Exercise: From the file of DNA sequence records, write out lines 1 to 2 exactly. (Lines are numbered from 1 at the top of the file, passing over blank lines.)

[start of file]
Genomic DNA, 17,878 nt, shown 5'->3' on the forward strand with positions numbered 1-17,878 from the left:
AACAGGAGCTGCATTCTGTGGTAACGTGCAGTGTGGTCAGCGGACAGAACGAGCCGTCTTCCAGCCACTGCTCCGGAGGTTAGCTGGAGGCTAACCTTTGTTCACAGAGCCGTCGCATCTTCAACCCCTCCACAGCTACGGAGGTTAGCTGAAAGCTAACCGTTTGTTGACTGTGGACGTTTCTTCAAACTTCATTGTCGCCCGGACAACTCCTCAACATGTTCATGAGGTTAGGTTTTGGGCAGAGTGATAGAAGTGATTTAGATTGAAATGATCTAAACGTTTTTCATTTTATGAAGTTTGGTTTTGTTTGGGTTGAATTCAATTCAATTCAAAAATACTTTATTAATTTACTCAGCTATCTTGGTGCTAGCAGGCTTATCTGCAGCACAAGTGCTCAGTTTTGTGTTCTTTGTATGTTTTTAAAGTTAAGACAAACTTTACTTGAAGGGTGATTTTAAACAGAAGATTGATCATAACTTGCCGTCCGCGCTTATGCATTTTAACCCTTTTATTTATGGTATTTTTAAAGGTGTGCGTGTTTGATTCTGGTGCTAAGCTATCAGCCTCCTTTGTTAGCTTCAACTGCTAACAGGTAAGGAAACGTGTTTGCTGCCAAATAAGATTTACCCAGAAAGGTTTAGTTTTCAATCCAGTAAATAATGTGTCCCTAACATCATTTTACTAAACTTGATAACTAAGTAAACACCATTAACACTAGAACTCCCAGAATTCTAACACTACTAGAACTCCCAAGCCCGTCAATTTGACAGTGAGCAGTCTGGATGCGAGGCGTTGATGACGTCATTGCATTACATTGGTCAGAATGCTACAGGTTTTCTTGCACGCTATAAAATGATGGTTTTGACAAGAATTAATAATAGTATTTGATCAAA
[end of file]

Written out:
Genomic DNA, 17,878 nt, shown 5'->3' on the forward strand with positions numbered 1-17,878 from the left:
AACAGGAGCTGCATTCTGTGGTAACGTGCAGTGTGGTCAGCGGACAGAACGAGCCGTCTTCCAGCCACTGCTCCGGAGGTTAGCTGGAGGCTAACCTTTGTTCACAGAGCCGTCGCATCTTCAACCCCTCCACAGCTACGGAGGTTAGCTGAAAGCTAACCGTTTGTTGACTGTGGACGTTTCTTCAAACTTCATTGTCGCCCGGACAACTCCTCAACATGTTCATGAGGTTAGGTTTTGGGCAGAGTGATAGAAGTGATTTAGATTGAAATGATCTAAACGTTTTTCATTTTATGAAGTTTGGTTTTGTTTGGGTTGAATTCAATTCAATTCAAAAATACTTTATTAATTTACTCAGCTATCTTGGTGCTAGCAGGCTTATCTGCAGCACAAGTGCTCAGTTTTGTGTTCTTTGTATGTTTTTAAAGTTAAGACAAACTTTACTTGAAGGGTGATTTTAAACAGAAGATTGATCATAACTTGCCGTCCGCGCTTATGCATTTTAACCCTTTTATTTATGGTATTTTTAAAGGTGTGCGTGTTTGATTCTGGTGCTAAGCTATCAGCCTCCTTTGTTAGCTTCAACTGCTAACAGGTAAGGAAACGTGTTTGCTGCCAAATAAGATTTACCCAGAAAGGTTTAGTTTTCAATCCAGTAAATAATGTGTCCCTAACATCATTTTACTAAACTTGATAACTAAGTAAACACCATTAACACTAGAACTCCCAGAATTCTAACACTACTAGAACTCCCAAGCCCGTCAATTTGACAGTGAGCAGTCTGGATGCGAGGCGTTGATGACGTCATTGCATTACATTGGTCAGAATGCTACAGGTTTTCTTGCACGCTATAAAATGATGGTTTTGACAAGAATTAATAATAGTATTTGATCAAA